Unfortunately, people won't start to beef about "privatized" mail service until Grandma and Grandma have to pay $25 just to send their grandkids Christmas and birthday cards that have $5 stuffed in them.

"You don't know what you've got 'til it's gone."

BH said...

I'm in full agreement on USPS vs FedEx & UPS. It rankles every time I think of the fact that for outta-the-way rural deliveries (i.e., less or not profitable), the pvts just let USPS do the dirty work.

However, re the ACA website: yes, GCI Federal screwed it up. As you pointed out, however, GCI already had a significant record of doing so - and yet, it got hired by DHHS to do this crucial job. Makes it harder to defend the Admin, as much as I try to do so.

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Examinator said...

TNYC,
well said indeed. as I've said b4 on many sites private enterprise isn't really any more efficient than Government ! it's just a matter of how you measure it i.e. what or whose benefit you choose to leave out of your calculation!!

In short there's no such a thing as a free lunch! it's about who pays for it.
And there is where I differ from most Americans and certainly all Republicans, IMHO the government is there to ensure Equity ( not necessarily equality [an impossibility] for we(?) THE PEOPLE not the inanimate business or just the capitalist "winners".
consider this say a privatised fire service or police..... histories of both has shown why and how these simply haven't worked.
even the supply of electricity is a case study in the failures of private enterprise in public services. Consider the lack of innovation in electricity generation then look at why!

Examinator said...

PS,
I maybe the Grinch, at least I have a tee shirt that says so. I simply don't understand why I should buy and receive gifts nobody needs, put up $&%@^!*$ decorations, my wife should slave over cooking all for some event that happens 14-15 times a year anyway ( we get together), just because it's in the interests of some capitalist. Why should we provide, indulge a cultural excuse for others to ignore each for the other 363/4 days.
And I DIDN'T steal the government! I suspect it's the other Xmas devotees ( me first capitalists)!
"Merry humbug and a happier rest of your lives" . :-)
from examinator ant and his nest mates to you all.

Tom239 said...

In fact they got there the next day, if you sent them by Priority Mail.
"Priority Mail Express" is the USPS next-day service, not "Priority Mail".

If your Priority Mail pakage didn't arrive on time, you can enjoy a money-back guarantee.
Priority Mail doesn't have that guarantee (Priority Mail Express does).

Try that with a non-governmental service like UPS or FedEx.
UPS and FedEx both have service guarantees.

Ten Bears said...

They may have "service guarantees", Tom, guarantees that failed. The US government is mandated by The Constitution to provide postal service. Period.

Dave said...

Speaking from experience:

I sold three Lowe Pro lights on Ebay, and shipped Priority. When the buyer didn't receive them, I contacted USPS to submit a claim. I recognized the guy's voice as one of the guys who works the counter at the PO near my house. :Let me check on it," he says. He calls back 15 minutes later; the lights are at the PO in the seller's town. Mystery solved!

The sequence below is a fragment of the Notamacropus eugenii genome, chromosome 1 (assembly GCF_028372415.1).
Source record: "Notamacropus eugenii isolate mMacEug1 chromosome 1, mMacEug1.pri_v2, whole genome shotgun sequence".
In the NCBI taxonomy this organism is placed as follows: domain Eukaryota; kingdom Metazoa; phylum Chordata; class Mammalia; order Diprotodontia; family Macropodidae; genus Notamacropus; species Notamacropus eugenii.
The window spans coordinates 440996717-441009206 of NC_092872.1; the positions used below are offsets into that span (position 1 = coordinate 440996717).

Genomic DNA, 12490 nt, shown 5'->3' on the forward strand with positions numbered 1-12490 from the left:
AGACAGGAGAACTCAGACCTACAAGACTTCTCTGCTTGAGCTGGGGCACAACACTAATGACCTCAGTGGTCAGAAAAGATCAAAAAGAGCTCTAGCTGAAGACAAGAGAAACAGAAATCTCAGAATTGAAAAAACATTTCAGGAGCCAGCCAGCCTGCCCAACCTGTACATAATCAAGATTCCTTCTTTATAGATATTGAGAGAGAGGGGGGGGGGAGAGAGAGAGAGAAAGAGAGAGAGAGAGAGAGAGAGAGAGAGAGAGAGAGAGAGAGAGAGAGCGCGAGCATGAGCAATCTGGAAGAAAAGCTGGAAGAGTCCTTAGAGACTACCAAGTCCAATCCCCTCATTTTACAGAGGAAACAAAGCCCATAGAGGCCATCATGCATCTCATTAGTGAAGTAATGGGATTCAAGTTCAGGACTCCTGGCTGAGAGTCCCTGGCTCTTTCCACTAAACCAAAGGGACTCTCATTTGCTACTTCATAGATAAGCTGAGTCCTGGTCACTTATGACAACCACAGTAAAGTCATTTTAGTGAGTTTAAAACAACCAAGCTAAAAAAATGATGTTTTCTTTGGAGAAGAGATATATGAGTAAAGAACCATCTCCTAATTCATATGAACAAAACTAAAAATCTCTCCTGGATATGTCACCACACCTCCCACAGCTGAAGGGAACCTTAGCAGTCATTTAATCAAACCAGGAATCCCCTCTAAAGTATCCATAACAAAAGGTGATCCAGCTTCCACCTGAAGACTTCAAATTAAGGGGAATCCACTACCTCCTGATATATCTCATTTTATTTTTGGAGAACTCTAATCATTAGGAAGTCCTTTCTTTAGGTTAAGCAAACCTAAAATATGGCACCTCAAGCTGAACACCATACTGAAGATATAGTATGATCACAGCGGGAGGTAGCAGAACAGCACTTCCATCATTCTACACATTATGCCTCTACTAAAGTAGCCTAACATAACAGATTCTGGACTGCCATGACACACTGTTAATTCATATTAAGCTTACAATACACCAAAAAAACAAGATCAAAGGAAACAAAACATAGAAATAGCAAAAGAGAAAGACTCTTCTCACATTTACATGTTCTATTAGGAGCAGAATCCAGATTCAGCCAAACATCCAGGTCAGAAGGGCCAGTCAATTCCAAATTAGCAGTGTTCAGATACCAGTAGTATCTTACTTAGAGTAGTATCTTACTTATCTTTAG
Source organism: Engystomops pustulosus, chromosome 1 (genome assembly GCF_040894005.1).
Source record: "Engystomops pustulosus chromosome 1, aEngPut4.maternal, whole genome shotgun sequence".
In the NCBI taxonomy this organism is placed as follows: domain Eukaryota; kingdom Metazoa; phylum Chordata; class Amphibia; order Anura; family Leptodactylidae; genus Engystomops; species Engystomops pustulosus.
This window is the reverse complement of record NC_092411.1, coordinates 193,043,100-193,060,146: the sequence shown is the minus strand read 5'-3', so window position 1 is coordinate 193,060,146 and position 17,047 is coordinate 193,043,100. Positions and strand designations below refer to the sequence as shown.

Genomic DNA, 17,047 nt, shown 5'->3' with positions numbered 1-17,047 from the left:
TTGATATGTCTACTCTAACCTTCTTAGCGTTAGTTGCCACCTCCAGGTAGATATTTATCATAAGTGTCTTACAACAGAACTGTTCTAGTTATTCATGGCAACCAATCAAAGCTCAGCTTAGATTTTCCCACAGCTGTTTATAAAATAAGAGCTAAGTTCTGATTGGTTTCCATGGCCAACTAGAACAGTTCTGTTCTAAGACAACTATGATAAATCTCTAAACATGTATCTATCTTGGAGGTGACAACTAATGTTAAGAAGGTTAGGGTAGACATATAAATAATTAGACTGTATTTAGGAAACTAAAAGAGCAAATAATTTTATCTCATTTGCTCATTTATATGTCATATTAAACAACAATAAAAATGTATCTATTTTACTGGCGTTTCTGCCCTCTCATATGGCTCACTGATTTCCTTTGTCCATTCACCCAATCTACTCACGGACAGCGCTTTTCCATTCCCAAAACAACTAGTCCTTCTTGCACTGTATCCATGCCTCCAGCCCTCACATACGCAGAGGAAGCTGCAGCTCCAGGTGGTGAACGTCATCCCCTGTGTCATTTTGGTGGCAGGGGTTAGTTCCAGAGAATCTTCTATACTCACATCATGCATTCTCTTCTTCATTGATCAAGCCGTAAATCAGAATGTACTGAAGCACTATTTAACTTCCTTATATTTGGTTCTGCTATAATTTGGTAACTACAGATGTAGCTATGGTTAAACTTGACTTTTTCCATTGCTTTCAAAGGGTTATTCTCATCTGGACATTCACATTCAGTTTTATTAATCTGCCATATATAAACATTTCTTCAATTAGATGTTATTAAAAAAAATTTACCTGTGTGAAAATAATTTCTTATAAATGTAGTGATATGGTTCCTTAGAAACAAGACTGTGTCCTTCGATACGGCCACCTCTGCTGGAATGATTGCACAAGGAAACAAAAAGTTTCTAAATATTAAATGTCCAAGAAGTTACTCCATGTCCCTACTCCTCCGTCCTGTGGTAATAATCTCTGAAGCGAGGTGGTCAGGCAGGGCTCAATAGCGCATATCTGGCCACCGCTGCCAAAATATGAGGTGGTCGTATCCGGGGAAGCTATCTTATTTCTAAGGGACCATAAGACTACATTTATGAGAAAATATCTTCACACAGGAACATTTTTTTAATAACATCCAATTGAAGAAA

I order 5 pounds of green coffee beans off Ebay, shipped UPS. I keep track on the UPS Tracking site. "Delivered", it says. No beans. I call customer service. "It was delivered,", says "Mike". I tell him I don't have them. "It says 'delivered', they were delivered." My neighbor from two houses down brings them to me the next day.

I collect coffee brewing devices. I buy a vintage Corning 4-cup dripolator off (guess where? Yup, Ebay), and it's shipped FedEx, from Michigan. I track it, as usual; when it gets to my town, I see: "On truck for delivery", then later: "Item broken, returned to seller". I have a pretty good idea what happened, so I call customer service, and basically get, "Oh, well."

semichorus said...

Last month I sent 40 pounds of books from the West to East Coast. Used Media Mail, what used to be called 4th class. The clerk said it would take 7-14 days.

Sent it on a Wednesday. Took the train to NYC. The books beat me-- they were on the doorstep Monday morning, three stories up.

Hooray, USPS!

Tom239 said...

They may have "service guarantees", Tom, guarantees that failed.
Read your original posting again. You suggested that getting your money back in the event of lateness was unique to the USPS, and it's not.
Every service misses delivery dates sometimes. I've had an overnight USPS package take three days (to an in-state address).

Without dabbling in the mysto-magic of logistics, in somehow understands that mail gets very heavy shortly before Christmas (What a surprise!), and that meanwhile the weather in December starts to get bad in many parts of the country (Another surprise!) and plans accordingly.
Every service makes adjustments in preparation for the holiday season. If the USPS did well this year, part of the credit goes to FedEx--as the USPS contracts with them for air transport. The USPS is FedEx's largest single customer.

Web shoper said...

I Just Need To Voice My Personal opinion based upon my personal experiences with the horrible, deplorable, lousy service offered by fedx titled fedx smartpost! What is "smart" about sending a package through eight different "facilities" from Ohio to TN......

Web shoper said...

I Just Need To Voice My Personal opinion based upon my personal experiences with the horrible, deplorable, lousy service offered by fedx titled fedx smartpost! What is "smart" about sending a package through eight different "facilities" from Ohio to TN......

Tom239 said...

I mailed a package on December 11, 2013. The clerk at the Post Office made an error typing, so the wrong ZIP was barcoded on the address label. A simple human error: very forgiveable.

Reasonable things that might have happened next: delivery (perhaps delayed a bit), or the package returned to sender.

But no. Three weeks later the package is still circulating in the USPS system. The tracking report, with as of today 51 scans showing it going anywhere but being delivered or returned, has to be seen to be appreciated.